Sunday, September 11, 2016

Emirates Airlines & Others Ban Use of Samsung Note 7 On Their Planes - See Why!

Travellers who own Samsung’s fire-prone Note 7 smartphone will no longer be able to use or charge them while on board UAE airlines, officials said.

Etihad and Flydubai issued statements on Saturday barring in-flight use of the phone, which was recalled earlier this month by Samsung after reports of burning and exploding batteries. The statements come after aviation authorities in the UAE, Europe, the US, India and Singapore issued similar bans or advisories on the use of the phone on planes.

The UAE’s General Civil Aviation Authority banned the use of the device on board, Saif Mohammad Al Suwaidi, director-general, General Civil Aviation Authority, said on Saturday. The authority also banned the transport of Note 7 in luggage.

Emirates said it would “advise” customers not to turn the devices on while on the plane — or put them in checked baggage.

“Emirates can confirm that with immediate effect it will advise customers not to turn on or charge their Samsung Galaxy Note 7 smartphones during flights or stow them in checked baggage due to concerns over the phone’s fire-prone batteries,” the airline said in a statement issued to Gulf News on Saturday.

Etihad also said that it “has, as a precautionary measure, enforced a temporary ban on the in-flight use and battery charging of these devices on all its flights until the issue is rectified by the manufacturer”.

Low-cost carrier Flydubai said: “We would like to request passengers that own these devices to not switch them on or charge them in flight. In addition, we are unable to accept this device in checked baggage. Thanks for your understanding.”

The low-cost carrier’s statement released on Facebook late on Friday.

Yet for regulators, airlines, the phone’s owners, and Samsung, the fiery glitch provides little occasion for joy.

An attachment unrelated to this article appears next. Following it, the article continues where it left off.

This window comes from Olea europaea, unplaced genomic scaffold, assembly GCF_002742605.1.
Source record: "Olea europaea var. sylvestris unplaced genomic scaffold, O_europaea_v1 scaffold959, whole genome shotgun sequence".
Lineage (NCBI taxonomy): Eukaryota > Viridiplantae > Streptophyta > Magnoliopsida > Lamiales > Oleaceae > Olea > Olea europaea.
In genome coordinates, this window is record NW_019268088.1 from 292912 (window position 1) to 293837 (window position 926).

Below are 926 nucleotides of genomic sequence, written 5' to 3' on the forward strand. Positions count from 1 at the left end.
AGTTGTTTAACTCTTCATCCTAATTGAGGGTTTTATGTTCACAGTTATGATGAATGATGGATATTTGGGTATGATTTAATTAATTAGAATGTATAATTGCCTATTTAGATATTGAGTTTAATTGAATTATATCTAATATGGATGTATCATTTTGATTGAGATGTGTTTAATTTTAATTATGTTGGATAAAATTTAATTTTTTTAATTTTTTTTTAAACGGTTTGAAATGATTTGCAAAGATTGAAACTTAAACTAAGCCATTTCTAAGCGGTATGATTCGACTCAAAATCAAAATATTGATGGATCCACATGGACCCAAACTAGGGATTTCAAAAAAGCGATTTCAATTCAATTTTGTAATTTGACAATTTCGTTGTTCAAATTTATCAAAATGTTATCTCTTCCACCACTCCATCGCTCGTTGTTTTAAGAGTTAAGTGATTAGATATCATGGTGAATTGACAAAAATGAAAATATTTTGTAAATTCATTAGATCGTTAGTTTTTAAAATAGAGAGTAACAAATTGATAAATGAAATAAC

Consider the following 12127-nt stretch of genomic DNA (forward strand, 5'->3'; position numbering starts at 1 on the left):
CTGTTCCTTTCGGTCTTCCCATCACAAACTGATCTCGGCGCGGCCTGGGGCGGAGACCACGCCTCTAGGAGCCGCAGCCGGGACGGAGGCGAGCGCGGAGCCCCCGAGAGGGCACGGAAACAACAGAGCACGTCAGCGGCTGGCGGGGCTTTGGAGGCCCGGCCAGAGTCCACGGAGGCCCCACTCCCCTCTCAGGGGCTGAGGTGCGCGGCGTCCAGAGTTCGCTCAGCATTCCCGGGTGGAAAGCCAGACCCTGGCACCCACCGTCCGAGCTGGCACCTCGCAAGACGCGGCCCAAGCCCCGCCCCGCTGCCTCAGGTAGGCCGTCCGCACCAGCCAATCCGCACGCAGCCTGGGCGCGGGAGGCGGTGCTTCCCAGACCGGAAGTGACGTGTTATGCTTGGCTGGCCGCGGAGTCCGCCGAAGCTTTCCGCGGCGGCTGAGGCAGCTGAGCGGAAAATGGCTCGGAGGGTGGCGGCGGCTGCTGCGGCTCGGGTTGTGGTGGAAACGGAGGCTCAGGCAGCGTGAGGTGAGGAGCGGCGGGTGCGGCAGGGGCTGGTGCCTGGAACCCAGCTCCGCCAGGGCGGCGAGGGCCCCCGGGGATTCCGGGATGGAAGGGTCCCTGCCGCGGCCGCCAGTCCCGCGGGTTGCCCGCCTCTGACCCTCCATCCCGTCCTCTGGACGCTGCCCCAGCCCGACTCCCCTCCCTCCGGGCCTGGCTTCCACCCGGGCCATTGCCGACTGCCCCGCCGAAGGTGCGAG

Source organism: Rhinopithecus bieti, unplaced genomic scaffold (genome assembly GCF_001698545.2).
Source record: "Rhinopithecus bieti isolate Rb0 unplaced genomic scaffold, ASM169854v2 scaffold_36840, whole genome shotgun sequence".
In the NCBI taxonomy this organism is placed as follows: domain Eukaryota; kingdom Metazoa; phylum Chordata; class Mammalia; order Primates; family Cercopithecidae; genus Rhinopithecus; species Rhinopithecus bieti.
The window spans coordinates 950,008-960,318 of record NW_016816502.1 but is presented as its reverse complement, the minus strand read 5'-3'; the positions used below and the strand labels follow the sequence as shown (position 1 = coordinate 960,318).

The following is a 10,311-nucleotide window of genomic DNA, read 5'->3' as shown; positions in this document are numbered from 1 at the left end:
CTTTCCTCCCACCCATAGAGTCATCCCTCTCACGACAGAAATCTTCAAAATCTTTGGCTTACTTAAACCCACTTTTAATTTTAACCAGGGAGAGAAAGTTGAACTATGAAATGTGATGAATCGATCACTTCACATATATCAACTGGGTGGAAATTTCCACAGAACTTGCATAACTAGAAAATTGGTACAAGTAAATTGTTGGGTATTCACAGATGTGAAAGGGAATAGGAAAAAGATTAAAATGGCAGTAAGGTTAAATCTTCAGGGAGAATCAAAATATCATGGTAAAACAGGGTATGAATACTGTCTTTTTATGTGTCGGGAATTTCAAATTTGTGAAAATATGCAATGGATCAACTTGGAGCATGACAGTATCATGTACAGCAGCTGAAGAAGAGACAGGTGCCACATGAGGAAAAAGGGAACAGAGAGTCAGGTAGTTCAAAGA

In the UAE, Samsung on Friday launched a “voluntary exchange programme” for the Note 7 “in response to the recent announcement regarding battery cell issues”.

“We acknowledge the inconvenience this may cause,” said the statement, which was carried in coordination with the Ministry of Economy.

Worldwide, the voluntary recall applies to all 2.5 million Note 7 phones sold since its roll-out in August.

Samsung believes that the battery problem might affect 0.1 per cent of all the phones sold. At least 35 users reported that their Note 7 had caught fire or exploded — either when in use or being charged.

In the United States, the federal consumer safety watchdog on Friday issued a stark statement. All Note 7 users, the Consumer Product Safety Commission (CPSC) said, should power them down and stop charging or using the device.

Almost all CPSC recalls are done voluntarily in conjunction with a company and the scope of any action on the Note 7 may be identical to what Samsung has already suggested to consumers.

Consumers who have witnessed their gleaming new phones turn into a melted plastic brick have turned to news outlets and the internet to express their anger. A viral video released on YouTube late last month showed a melted and charred Note 7.

The user claimed the device had caught fire while being connected to a charger. Another user — this time a self-confessed Samsung smartphone fanboy — claimed that his Note 7 had exploded while being charged in his car.

Standing glumly by the burnt-out wreckage of his beloved Jeep Grand Cherokee, Florida resident Nathan Dornacher told local TV station FOX 13: “I don’t think I’m going to let another Samsung product into my house.”

The smouldering issue has left Samsung with a loss of face — and cash.

The recall will cost the manufacturer an estimated Dh3.67 billion, while its shares fell 3.9 per cent in trading on Friday in Korea, the biggest drop since the beginning of the year.

Samsung’s strategy centred on rolling out the Note 7 last month to give it a head start on the launch of Apple’s seventh generation of iPhones.

But much like the stricken smartphone, the Korean firm’s hopes of stealing a march on the California-based giant have now gone up in smoke.


— With inputs from Bloomberg

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